By Zane Miller
After being taken 24th by the American Football League’s San Diego Chargers in 1962, and refusing to sign with the Detroit Lions who had drafted him at 10th overall in the 1962 NFL Draft, John Hadl made a name for himself as one of the AFL’s best quarterbacks throughout its decade-long run.
Hadl posted a winning record in five of his seven seasons as the starter in the AFL, leading San Diego to a league title in 1963 along with a second-team All-Pro selection in 1965. Hadl then made the jump with the Chargers to the NFL in 1970, however, this chapter of his Chargers tenure would not be so dominant.
In his three seasons with the team following the NFL-AFL merger, Hadl would not score a single winning record, though this span would not be without its merits as he led the league in both touchdown passes and passing yards in 1971. Despite this, a disappointing 1972 campaign which saw the Chargers end up last in the AFC West at 4-9-1 and Hadl throwing a league-high 26 interception, led to his trade about 125 miles north to the Los Angeles Rams. Coming off this trade, along with the dismal season the year before, Hadl would have something to prove at the helm of the Rams in 1973, and prove it he did.
Hadl’s best regular season performance of 1973 came on October 14th at home against the Dallas Cowboys, passing for four touchdowns and 279 yards as the Rams edged out a 37-31 victory to improve to 5-0 on the season. Also noteworthy is that on all four touchdowns, Hadl found wide receiver Harold Jackson, helping Jackson to eventually finish the season with a league-leading 13 touchdown receptions. Although the Rams’ undefeated season bid would eventually fall short, they would still claim a 12-2 record to win the NFC West, with Hadl starting all 14 games.
Hadl finished off the season with a total of 22 touchdown passes, barely missing a tie for first in the league between Cowboys quarterback Roger Staubach and Philadelphia Eagles starter Roman Gabriel with 23. Hadl also broke the 2,000-yard mark with 2,008 through the air, claiming the eighth spot with 105 less than Fran Tarkenton of the Minnesota Vikings. These numbers earned Hadl first-team All-Pro honors for the first time in his career, along with taking the runner-up spot in the MVP voting behind Buffalo Bills running back OJ Simpson. The playoffs, on the other hand, would be a different story.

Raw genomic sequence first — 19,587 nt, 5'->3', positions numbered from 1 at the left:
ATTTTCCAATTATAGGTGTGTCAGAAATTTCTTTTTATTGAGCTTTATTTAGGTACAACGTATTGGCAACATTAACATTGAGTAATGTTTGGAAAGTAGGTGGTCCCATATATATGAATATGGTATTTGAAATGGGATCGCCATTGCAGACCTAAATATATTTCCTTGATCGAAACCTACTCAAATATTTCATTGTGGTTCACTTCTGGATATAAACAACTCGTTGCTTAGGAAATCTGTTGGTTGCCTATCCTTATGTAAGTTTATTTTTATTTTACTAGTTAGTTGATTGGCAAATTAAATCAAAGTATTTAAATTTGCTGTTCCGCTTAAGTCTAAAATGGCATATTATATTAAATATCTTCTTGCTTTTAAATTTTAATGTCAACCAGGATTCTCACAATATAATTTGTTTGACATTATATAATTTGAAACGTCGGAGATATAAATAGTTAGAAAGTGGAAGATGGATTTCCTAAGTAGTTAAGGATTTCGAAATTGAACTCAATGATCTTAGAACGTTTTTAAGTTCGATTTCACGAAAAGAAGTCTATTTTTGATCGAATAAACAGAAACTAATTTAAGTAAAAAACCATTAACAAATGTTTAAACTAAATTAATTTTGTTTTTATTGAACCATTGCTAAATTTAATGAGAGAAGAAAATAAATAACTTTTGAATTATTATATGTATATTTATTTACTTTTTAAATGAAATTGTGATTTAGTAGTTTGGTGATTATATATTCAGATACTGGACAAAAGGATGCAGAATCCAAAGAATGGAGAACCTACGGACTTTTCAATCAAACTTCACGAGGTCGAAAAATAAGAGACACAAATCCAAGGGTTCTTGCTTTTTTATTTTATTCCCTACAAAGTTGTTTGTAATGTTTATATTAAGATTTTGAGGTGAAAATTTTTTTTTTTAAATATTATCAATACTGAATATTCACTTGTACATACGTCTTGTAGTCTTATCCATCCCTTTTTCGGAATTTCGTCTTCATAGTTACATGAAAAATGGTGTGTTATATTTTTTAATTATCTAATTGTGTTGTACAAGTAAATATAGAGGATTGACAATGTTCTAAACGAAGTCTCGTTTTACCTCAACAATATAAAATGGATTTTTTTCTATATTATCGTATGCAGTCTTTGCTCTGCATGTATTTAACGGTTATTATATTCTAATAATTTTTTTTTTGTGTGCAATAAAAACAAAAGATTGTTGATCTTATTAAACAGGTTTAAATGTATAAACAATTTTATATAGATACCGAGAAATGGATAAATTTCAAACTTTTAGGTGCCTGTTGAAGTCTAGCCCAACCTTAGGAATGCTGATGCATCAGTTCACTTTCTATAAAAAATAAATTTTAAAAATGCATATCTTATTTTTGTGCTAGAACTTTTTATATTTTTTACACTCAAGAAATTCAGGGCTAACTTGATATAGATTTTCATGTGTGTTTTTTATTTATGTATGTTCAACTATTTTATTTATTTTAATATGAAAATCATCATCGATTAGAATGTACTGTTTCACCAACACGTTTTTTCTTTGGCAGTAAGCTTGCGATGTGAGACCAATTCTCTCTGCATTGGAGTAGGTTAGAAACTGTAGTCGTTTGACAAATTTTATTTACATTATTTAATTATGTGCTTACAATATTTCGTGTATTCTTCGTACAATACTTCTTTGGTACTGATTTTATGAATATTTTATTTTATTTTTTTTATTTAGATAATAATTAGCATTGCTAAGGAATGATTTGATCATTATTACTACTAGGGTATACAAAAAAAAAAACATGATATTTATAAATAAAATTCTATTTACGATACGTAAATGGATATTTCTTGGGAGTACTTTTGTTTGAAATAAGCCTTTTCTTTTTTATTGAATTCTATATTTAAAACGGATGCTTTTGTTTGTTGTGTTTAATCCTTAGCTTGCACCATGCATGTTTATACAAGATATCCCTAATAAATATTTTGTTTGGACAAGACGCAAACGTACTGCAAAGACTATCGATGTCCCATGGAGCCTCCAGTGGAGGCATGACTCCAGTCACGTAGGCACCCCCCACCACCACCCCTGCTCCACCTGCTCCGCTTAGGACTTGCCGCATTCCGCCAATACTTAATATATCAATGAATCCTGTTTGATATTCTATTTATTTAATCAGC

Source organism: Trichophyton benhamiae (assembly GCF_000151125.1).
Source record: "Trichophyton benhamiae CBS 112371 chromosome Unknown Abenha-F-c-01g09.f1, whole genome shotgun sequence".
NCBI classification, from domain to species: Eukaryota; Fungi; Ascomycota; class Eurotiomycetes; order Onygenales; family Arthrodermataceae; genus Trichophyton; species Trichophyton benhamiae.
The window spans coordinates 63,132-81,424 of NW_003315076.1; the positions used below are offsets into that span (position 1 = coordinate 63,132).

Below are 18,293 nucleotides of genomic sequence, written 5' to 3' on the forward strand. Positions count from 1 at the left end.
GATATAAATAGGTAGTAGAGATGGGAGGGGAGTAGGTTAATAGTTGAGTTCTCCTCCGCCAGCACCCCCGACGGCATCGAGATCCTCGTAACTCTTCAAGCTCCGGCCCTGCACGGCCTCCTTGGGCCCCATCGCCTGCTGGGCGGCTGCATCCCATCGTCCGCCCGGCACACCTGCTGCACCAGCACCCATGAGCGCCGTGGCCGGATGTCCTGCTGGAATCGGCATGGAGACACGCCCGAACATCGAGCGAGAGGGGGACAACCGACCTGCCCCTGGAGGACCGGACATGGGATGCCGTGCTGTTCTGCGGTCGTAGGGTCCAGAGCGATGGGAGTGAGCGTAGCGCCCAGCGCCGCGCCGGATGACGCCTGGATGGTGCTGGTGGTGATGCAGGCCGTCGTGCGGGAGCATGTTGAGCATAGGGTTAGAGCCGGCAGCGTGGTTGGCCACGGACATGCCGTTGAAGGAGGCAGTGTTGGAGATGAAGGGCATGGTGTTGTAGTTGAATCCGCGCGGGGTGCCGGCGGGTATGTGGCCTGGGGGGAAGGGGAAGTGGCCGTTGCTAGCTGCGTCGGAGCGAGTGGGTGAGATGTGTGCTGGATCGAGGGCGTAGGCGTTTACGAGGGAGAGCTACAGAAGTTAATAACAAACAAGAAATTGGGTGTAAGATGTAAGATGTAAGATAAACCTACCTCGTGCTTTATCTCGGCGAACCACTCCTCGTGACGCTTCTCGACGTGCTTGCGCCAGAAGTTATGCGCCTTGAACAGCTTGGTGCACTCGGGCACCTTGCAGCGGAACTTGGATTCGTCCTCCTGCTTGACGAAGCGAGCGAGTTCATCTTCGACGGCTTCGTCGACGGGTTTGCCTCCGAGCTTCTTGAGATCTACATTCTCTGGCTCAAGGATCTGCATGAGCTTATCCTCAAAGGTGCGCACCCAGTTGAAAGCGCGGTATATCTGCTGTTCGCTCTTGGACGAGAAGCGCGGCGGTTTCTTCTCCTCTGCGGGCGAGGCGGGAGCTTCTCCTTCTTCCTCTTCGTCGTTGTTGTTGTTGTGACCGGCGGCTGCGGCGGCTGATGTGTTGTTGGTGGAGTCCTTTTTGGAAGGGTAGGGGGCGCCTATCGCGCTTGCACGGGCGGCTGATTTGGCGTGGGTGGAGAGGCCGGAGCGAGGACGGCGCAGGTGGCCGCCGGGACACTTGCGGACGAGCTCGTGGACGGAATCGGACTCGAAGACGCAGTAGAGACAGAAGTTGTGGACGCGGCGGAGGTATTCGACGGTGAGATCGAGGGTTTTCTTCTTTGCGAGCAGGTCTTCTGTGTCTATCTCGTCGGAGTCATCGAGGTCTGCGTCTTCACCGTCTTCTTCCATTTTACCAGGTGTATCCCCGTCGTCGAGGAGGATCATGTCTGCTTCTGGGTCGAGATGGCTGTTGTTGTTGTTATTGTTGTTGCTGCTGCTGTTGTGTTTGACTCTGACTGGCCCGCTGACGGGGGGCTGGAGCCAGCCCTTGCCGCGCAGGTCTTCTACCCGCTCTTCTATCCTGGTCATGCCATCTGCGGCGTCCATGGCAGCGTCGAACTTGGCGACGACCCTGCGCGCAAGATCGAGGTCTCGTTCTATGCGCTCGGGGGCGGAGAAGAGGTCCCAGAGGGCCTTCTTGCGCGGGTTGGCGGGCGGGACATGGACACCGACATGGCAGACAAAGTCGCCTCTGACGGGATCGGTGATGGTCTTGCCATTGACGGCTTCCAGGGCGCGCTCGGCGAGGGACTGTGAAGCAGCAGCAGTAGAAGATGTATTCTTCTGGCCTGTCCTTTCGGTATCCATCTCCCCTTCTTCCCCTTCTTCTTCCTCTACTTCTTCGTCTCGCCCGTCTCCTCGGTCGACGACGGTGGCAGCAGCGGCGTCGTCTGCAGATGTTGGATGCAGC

On December 23rd, the Rams took on the NFC East-winning Dallas Cowboys at Texas Stadium for the first round, as Dallas was hungry to make the NFC Championship game for the fourth consecutive season. Utilizing their playoff prowess, the Cowboys jumped out to a 14-0 lead in the first quarter, although the Rams would somewhat slow the bleeding with a pair of second quarter field goals to just one for Dallas to make it a 17-6 game at halftime.
The Rams would chip away with a field goal and short rushing touchdown from running back Tony Baker to nearly take the lead away for the first time all afternoon. Despite this valiant comeback attempt, it would indeed fall short as Cowboys wide receiver Drew Pearson grabbed his second touchdown from 83 yards out, with another field goal putting the final touch on a 27-16 win. Not surprisingly given how the game went, Hadl struggled throughout the day, passing for 133 yards and no touchdowns, while also giving up an interception. His offensive line did not help him much either, as he was sacked five times in the loss.
Hadl would not have another 10+ win season, although he would remain in the NFL for many years after 1973. The Rams would trade Hadl midway through the 1974 season to the Green Bay Packers, although he would never find the same magic he harnessed in California, taking a combined record of 7-12 in his one and a half seasons in Green Bay. Hadl wound his playing career down as a backup with the Houston Oilers (now Tennessee Titans) prior to his retirement after the 1977 campaign. He ended his career with 37 NFL victories, along with 45 wins in the AFL.
Hadl would rejoin the Rams organization in 1982 as he became the new quarterbacks coach, although he moved on the next season to take the quarterbacks coach role for the Denver Broncos. After helping lead Denver to a 9-7 record and a postseason appearance, Hadl left the NFL for the final time to join the USFL’s Los Angeles Express as head coach. Although the team reached the semifinals in 1984, they struggled to a league-worst 3-15 record the following season before the league folded during the ensuing offseason.
Thanks to his lengthy and successful tenure with the Chargers, Hadl entered into the team’s Hall of Fame in 1983.